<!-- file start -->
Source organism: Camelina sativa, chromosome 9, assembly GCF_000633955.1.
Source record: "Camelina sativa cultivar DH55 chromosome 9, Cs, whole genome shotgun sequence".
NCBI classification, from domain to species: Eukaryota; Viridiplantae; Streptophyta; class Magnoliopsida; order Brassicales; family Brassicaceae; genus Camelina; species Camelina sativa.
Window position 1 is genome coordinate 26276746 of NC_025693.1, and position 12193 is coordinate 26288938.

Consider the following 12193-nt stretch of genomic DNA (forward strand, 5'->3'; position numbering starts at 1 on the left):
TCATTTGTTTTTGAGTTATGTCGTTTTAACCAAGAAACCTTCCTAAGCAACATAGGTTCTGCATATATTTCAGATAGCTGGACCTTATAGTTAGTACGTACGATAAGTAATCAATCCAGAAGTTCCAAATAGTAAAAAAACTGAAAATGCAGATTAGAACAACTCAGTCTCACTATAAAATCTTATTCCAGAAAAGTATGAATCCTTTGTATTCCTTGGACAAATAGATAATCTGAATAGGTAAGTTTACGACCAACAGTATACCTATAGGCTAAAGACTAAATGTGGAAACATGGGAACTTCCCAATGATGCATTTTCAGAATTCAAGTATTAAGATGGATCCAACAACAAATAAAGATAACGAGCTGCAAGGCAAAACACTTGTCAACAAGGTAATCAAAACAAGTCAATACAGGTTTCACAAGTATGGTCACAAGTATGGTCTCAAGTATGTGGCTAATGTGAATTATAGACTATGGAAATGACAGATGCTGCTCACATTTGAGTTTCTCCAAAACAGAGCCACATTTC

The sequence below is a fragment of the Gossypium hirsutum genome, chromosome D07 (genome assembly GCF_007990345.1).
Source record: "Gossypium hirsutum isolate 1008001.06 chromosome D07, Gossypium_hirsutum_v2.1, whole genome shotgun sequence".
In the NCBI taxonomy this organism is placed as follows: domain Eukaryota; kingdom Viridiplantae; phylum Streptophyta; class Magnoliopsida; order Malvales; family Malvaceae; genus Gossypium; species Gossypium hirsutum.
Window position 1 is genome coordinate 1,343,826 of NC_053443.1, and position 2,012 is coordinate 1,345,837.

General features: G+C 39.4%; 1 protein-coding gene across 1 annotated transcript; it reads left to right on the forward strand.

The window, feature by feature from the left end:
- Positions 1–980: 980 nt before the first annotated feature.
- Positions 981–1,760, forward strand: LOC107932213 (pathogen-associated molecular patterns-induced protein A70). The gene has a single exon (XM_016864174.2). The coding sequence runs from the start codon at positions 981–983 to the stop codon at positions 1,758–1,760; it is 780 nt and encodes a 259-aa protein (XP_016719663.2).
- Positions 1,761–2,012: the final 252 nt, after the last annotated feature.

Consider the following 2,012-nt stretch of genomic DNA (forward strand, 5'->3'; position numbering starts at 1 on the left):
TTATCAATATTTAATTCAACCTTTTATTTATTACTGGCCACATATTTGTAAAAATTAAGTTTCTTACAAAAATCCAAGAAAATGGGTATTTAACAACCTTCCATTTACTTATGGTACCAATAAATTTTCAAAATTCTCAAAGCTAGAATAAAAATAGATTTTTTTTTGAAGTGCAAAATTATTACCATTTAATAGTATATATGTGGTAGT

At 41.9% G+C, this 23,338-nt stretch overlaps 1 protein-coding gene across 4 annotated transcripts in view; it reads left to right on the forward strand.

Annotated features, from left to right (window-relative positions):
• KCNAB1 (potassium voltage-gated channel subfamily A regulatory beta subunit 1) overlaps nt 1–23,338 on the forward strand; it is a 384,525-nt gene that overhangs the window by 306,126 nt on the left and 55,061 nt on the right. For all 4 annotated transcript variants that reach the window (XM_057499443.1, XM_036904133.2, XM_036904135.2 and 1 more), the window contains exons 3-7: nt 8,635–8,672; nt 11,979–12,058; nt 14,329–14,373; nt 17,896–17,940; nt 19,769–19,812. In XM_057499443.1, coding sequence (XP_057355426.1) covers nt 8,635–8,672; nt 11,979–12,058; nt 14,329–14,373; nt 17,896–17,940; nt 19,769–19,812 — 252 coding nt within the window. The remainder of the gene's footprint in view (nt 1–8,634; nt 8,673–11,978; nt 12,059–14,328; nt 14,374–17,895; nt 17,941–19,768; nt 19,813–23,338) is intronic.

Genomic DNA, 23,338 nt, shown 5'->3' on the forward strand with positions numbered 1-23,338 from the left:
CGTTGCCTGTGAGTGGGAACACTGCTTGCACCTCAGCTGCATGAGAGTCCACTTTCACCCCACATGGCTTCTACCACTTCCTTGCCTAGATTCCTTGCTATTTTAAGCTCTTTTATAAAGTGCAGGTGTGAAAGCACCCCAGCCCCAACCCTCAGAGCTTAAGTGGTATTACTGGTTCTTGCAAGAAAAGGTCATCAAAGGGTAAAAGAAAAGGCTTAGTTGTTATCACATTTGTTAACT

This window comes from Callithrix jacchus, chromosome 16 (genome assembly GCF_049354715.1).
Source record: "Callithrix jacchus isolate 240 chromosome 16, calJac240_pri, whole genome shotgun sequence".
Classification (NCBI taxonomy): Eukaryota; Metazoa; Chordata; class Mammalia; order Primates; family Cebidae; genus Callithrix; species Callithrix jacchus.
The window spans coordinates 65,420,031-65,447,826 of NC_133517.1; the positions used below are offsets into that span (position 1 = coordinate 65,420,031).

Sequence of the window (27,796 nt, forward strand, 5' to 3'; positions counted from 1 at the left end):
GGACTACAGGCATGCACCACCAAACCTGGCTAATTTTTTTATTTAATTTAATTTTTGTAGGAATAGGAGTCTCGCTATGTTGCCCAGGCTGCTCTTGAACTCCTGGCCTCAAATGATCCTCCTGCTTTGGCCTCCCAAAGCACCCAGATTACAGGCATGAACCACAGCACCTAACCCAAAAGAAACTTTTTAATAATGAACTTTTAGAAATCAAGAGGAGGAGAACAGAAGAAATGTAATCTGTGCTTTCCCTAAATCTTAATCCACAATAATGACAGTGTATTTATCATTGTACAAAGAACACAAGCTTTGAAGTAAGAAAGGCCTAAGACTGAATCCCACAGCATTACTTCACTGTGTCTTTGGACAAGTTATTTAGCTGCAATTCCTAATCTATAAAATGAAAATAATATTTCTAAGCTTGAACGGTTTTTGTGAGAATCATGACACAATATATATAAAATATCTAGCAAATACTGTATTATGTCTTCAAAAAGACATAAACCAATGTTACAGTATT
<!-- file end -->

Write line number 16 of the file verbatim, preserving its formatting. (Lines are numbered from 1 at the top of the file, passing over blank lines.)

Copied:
Consider the following 2,012-nt stretch of genomic DNA (forward strand, 5'->3'; position numbering starts at 1 on the left):